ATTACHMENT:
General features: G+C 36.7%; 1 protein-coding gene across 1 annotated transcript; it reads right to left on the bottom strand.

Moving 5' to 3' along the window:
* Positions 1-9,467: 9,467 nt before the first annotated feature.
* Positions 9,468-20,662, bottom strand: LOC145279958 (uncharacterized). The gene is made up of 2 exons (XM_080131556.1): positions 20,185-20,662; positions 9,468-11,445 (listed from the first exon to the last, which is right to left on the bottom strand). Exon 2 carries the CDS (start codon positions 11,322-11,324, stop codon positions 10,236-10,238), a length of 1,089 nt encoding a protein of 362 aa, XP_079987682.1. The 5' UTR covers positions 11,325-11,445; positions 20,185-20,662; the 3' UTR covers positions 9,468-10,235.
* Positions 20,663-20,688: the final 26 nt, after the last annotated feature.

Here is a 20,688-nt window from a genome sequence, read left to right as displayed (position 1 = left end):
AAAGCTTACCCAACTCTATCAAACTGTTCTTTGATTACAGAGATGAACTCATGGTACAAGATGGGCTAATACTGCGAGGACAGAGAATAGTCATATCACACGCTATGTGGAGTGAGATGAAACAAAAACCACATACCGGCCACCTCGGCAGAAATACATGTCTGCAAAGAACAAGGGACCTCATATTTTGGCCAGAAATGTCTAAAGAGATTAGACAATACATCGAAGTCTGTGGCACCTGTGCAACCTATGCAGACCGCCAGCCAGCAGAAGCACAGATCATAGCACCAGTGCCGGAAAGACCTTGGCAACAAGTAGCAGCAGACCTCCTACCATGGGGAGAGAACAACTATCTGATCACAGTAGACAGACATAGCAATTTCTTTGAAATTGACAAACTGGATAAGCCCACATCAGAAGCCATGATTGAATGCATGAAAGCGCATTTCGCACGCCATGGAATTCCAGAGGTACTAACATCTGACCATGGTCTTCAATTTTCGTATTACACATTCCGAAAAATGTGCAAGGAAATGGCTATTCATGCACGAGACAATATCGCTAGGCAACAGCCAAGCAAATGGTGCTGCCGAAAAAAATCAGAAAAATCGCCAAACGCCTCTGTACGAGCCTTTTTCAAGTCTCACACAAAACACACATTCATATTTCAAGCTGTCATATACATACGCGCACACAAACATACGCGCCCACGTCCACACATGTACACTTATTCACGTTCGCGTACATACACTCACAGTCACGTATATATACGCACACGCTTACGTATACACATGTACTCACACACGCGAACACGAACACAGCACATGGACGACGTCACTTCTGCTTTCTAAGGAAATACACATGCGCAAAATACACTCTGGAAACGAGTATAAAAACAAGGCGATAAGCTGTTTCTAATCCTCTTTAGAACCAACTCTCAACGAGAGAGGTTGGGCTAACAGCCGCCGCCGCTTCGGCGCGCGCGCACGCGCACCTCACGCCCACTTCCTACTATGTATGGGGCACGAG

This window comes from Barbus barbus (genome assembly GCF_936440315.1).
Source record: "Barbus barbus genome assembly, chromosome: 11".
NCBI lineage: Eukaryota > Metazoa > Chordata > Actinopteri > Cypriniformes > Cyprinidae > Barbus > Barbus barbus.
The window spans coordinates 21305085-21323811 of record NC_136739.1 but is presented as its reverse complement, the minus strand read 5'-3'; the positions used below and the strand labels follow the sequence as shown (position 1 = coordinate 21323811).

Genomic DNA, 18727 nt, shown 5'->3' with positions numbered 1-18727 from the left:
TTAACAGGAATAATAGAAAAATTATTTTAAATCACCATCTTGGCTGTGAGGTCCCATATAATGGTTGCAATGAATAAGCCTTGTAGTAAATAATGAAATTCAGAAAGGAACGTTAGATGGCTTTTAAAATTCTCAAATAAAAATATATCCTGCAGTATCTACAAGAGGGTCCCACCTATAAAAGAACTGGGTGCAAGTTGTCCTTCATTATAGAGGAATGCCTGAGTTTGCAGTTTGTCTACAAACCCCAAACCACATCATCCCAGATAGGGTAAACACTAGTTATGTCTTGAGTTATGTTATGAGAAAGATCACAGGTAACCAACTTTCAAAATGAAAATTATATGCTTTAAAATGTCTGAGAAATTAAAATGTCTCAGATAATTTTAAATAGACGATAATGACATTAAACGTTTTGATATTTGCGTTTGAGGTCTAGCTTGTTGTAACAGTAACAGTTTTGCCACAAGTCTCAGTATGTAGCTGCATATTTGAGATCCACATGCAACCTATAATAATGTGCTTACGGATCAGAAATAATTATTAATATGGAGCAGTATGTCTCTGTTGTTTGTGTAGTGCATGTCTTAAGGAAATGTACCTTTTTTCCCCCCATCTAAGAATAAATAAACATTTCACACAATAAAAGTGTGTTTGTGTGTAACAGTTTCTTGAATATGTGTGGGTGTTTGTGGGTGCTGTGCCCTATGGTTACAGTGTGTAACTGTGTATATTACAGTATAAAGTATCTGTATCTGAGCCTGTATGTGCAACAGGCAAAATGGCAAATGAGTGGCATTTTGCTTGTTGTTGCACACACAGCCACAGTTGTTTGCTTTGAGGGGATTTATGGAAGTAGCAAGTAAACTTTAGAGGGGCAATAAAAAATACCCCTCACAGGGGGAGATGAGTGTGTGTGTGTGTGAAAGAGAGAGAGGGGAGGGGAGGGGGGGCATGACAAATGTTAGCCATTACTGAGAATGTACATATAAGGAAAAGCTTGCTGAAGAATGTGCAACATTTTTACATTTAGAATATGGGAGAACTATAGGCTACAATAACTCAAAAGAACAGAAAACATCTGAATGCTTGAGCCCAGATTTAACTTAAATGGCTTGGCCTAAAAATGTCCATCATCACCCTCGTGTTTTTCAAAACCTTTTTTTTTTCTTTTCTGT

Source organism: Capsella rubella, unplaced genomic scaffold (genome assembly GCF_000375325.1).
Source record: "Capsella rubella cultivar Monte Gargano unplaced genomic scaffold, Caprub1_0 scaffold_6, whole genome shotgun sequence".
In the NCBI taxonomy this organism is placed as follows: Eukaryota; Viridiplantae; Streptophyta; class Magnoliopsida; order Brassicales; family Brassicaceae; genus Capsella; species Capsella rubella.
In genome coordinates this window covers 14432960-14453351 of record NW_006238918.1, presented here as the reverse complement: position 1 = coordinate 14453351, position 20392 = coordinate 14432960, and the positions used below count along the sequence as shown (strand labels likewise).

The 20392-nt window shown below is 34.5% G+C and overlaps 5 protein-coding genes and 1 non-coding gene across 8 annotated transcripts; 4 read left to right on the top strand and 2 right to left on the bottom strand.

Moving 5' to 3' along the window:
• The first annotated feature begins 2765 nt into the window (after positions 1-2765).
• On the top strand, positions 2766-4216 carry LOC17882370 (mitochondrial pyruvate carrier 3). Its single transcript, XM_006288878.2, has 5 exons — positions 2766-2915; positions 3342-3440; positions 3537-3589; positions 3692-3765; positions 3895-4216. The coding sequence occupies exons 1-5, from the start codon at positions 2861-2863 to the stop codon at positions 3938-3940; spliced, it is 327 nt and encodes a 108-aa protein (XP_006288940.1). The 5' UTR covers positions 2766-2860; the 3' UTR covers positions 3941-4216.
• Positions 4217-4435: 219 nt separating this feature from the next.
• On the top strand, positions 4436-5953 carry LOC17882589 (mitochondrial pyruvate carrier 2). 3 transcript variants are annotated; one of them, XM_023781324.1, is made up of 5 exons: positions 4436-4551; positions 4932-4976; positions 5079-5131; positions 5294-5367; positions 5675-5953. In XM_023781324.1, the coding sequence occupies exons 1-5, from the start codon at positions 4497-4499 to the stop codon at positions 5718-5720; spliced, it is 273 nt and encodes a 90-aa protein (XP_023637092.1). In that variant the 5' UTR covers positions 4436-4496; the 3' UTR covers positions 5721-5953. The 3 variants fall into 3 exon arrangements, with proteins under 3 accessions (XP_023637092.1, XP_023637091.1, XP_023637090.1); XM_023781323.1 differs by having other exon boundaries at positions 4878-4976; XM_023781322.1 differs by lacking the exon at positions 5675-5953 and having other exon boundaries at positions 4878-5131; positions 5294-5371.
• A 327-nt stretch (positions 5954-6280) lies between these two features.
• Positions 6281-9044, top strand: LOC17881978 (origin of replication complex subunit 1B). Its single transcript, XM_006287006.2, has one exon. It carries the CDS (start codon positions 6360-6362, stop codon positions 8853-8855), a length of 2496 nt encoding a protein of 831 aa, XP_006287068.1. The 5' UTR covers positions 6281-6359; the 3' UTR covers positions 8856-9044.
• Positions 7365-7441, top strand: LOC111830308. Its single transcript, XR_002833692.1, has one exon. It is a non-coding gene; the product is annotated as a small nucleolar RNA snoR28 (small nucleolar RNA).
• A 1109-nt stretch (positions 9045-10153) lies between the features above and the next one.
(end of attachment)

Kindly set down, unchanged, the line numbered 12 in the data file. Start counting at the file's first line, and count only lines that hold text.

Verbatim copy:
Genomic DNA, 18727 nt, shown 5'->3' with positions numbered 1-18727 from the left: